By Steve Latin-Kasper, NTEA Director of Market Data & Research
This article was published in the September 2017 edition of NTEA News.
The construction industry accounts for roughly 25 percent of all commercial truck and equipment purchases. As of 2016, U.S. construction expenditures totaled just under $1.2 trillion. Through the first six months of 2017, that economic sector is on pace to reach about $1.15 billion — a slight decrease from last year.
The drop is attributable to public sector spending. State and local construction expenditures were about $290 billion in 2016 — roughly 32 percent of private sector expenditures. Through June 2017, expenditures are anticipated to be a bit less than $250 billion. The $40 billion dollar decline is expected to be greater than the private sector increase.
The two largest segments of state and local government construction spending are, in order, highway and street, and education. In an average year, highway and street accounts for about 33 percent of total expenditures. In the past couple years, education construction has been essentially flat — but this is not so for highway and street expenditures, as shown in the chart below.
Typically, when state and local tax revenues rise, construction expenditures follow suit. Tax revenues jumped in 2016, and are increasing again this year, so why are highway and street construction expenditures falling? Part of the decline can be attributed to two consecutive years of swift growth that didn’t leave much room in budgets for additional projects in 2016 and 2017. But there is more to the story.
In December 2015, Congress passed Fixing America’s Surface Transportation (FAST) Act — the core of which was a planned increase in Highway Trust Fund (HTF)-financed projects of $2.4 billion per year starting in fiscal 2017. FAST implementation was disrupted by a continuing resolution passed last December that mandated 2016 spending levels remain in place through April 2017.
As of August, FAST could not be funded because HTF was underfunded. This has become a continuing issue. HTF’s main funding source is the Federal Excise Tax (FET) on gasoline and diesel. FET has not been raised since 1993, and inflation has eroded its purchasing by 40 percent. As a result, Congress has transferred $140 billion to HTF from the general fund since 2008.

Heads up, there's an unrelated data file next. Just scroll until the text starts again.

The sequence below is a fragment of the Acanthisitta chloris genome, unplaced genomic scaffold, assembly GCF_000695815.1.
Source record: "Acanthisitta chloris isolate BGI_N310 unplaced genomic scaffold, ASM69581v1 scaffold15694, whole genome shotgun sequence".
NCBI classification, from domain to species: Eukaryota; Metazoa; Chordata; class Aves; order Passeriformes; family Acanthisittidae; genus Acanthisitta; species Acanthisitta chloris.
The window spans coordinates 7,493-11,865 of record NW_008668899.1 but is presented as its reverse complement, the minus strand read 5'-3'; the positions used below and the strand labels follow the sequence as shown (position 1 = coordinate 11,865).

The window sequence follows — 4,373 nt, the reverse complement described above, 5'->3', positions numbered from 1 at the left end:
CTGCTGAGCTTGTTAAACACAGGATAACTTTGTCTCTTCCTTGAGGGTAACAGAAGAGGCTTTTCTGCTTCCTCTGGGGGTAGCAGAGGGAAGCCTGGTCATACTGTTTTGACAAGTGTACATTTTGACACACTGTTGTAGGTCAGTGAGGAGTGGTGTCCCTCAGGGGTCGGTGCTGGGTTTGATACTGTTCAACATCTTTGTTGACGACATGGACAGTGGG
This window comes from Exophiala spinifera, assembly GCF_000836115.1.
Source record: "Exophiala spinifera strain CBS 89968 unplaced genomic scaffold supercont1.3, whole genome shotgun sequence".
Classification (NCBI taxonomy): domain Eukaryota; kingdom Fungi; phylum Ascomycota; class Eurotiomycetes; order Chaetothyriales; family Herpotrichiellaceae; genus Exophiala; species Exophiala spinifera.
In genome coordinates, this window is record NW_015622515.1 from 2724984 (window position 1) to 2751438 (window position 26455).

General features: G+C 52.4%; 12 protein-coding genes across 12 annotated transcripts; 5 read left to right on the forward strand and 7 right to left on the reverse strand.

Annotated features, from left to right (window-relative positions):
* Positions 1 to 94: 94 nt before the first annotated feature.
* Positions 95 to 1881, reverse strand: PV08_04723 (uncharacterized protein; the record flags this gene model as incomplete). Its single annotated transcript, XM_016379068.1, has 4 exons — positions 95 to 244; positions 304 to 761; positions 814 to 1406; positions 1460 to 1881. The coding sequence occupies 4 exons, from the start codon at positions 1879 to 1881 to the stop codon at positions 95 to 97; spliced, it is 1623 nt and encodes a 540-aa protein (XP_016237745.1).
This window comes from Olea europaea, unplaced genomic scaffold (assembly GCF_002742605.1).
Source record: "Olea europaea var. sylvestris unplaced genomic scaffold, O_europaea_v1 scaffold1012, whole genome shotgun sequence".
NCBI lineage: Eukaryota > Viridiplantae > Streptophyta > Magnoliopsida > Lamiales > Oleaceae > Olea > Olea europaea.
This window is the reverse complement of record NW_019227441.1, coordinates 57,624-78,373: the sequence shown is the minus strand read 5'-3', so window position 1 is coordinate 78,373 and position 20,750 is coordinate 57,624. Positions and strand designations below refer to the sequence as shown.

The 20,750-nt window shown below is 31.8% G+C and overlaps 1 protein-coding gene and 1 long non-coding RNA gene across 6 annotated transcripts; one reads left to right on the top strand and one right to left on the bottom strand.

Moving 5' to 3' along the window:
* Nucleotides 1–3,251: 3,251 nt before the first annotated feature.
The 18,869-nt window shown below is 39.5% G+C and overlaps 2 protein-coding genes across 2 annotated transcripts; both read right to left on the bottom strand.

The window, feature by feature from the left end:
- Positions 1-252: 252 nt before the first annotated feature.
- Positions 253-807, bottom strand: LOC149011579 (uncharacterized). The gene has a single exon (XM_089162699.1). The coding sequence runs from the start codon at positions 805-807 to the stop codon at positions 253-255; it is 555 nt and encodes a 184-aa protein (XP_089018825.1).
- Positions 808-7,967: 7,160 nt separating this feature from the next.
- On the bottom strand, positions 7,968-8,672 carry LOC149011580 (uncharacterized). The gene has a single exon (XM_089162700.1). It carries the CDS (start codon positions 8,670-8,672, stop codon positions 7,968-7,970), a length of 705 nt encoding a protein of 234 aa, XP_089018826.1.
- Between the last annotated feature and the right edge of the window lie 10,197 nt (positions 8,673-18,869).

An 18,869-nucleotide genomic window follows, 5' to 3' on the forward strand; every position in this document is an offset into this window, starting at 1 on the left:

As FAST expectations have not been met, it’s likely congressional unwillingness to provide planned-for HTF funding has caused uncertainty among state and local government officials that’s affecting decisions to move forward with construction projects. From a work truck industry perspective, this is problematic. Construction projects halted or delayed due to funding uncertainty affect municipal fleet manager decision-making processes as well.
In June, a bipartisan group of legislators sent a letter to the House Ways and Means Committee. It requested the Committee come up with a long-term HTF funding solution when they pursue a major tax code overhaul this year.
State and local equipment expenditures continued rising in the first half of 2017. This indicates the uncertainty affecting construction expenditures has not yet extended to other areas of municipal government. Hopefully, action will be taken this year regarding HTF and infrastructure spending in general, that will alleviate uncertainty and put state and local government expenditures back on track.
For more industry market data, visit ntea.com/marketdata.